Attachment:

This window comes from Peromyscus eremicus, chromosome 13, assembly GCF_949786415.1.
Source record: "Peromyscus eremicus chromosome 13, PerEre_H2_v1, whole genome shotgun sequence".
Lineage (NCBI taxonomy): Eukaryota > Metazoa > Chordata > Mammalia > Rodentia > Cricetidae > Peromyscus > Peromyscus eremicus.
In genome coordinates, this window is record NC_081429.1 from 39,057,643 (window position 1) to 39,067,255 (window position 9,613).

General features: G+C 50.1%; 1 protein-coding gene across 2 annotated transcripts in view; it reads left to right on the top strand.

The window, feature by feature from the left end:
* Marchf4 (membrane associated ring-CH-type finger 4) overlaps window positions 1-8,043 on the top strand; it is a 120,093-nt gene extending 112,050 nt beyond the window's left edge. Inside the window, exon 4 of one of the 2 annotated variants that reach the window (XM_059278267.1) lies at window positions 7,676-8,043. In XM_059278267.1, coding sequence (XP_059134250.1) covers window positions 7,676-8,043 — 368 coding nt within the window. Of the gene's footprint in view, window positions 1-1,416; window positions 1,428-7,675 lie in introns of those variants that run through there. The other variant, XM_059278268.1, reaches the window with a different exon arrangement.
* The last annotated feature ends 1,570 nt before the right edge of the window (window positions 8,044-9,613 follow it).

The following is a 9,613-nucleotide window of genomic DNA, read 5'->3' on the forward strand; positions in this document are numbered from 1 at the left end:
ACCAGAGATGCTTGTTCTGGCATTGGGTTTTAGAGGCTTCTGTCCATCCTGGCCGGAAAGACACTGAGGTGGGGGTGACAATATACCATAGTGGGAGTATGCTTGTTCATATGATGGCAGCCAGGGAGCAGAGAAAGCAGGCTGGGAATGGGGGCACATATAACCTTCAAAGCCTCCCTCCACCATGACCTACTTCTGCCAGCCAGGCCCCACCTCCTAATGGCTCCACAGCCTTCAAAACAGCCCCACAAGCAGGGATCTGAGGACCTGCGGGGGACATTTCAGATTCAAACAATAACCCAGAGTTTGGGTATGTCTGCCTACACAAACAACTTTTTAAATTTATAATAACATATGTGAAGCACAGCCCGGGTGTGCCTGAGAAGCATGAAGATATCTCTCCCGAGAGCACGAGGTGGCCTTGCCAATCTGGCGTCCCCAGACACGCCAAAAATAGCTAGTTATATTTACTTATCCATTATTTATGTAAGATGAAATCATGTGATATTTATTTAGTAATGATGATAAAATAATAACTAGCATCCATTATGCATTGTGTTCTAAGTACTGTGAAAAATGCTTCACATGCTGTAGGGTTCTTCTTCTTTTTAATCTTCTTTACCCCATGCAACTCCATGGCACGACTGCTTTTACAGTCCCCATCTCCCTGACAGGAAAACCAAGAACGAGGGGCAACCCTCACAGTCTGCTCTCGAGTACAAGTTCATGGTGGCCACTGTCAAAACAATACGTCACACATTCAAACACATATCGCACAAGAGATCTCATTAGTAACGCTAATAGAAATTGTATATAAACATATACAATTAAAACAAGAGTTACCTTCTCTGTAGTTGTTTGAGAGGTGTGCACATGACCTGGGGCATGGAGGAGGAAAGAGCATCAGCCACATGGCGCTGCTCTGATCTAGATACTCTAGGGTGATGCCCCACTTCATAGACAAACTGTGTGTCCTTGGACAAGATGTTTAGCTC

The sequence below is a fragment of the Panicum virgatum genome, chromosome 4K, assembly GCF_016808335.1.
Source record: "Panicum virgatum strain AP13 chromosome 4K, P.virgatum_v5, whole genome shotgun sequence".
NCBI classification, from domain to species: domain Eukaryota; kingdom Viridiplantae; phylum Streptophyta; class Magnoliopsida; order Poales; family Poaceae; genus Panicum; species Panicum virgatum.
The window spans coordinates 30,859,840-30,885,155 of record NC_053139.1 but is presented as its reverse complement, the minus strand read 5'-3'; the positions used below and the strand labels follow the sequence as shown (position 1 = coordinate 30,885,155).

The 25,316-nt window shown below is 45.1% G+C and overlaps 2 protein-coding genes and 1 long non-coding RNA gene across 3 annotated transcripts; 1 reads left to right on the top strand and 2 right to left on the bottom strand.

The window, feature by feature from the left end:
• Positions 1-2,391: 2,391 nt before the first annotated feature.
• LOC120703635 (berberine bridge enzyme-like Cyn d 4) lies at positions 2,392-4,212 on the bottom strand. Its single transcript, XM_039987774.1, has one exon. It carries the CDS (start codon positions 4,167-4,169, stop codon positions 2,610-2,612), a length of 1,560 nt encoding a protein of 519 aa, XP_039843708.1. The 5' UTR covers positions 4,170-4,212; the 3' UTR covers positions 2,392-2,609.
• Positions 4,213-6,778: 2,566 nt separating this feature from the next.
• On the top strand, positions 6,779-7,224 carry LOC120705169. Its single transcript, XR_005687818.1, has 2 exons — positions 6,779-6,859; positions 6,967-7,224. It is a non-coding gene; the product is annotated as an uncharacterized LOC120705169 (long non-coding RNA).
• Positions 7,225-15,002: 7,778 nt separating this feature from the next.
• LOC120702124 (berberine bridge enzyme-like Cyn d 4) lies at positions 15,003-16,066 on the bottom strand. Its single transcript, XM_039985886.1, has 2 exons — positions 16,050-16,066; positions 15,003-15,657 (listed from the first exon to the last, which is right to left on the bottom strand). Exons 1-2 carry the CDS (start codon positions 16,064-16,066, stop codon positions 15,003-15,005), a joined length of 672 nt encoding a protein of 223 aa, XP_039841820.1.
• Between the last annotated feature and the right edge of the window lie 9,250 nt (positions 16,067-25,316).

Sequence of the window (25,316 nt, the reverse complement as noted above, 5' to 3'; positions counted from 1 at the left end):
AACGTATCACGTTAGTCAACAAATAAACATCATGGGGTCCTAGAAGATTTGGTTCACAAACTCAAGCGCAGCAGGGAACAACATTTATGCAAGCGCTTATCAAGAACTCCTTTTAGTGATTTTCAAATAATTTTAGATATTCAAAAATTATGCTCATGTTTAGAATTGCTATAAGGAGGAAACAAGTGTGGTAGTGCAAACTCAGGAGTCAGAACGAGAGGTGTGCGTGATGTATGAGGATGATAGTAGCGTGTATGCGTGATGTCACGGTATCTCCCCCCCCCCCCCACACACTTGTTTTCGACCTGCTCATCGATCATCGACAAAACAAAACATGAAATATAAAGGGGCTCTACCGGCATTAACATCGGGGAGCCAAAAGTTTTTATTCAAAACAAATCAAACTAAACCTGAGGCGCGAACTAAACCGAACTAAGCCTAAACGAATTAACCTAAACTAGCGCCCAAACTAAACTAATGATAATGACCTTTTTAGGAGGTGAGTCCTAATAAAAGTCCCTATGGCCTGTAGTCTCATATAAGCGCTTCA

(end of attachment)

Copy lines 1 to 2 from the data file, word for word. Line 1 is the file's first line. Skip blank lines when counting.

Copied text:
This window comes from Peromyscus eremicus, chromosome 13, assembly GCF_949786415.1.
Source record: "Peromyscus eremicus chromosome 13, PerEre_H2_v1, whole genome shotgun sequence".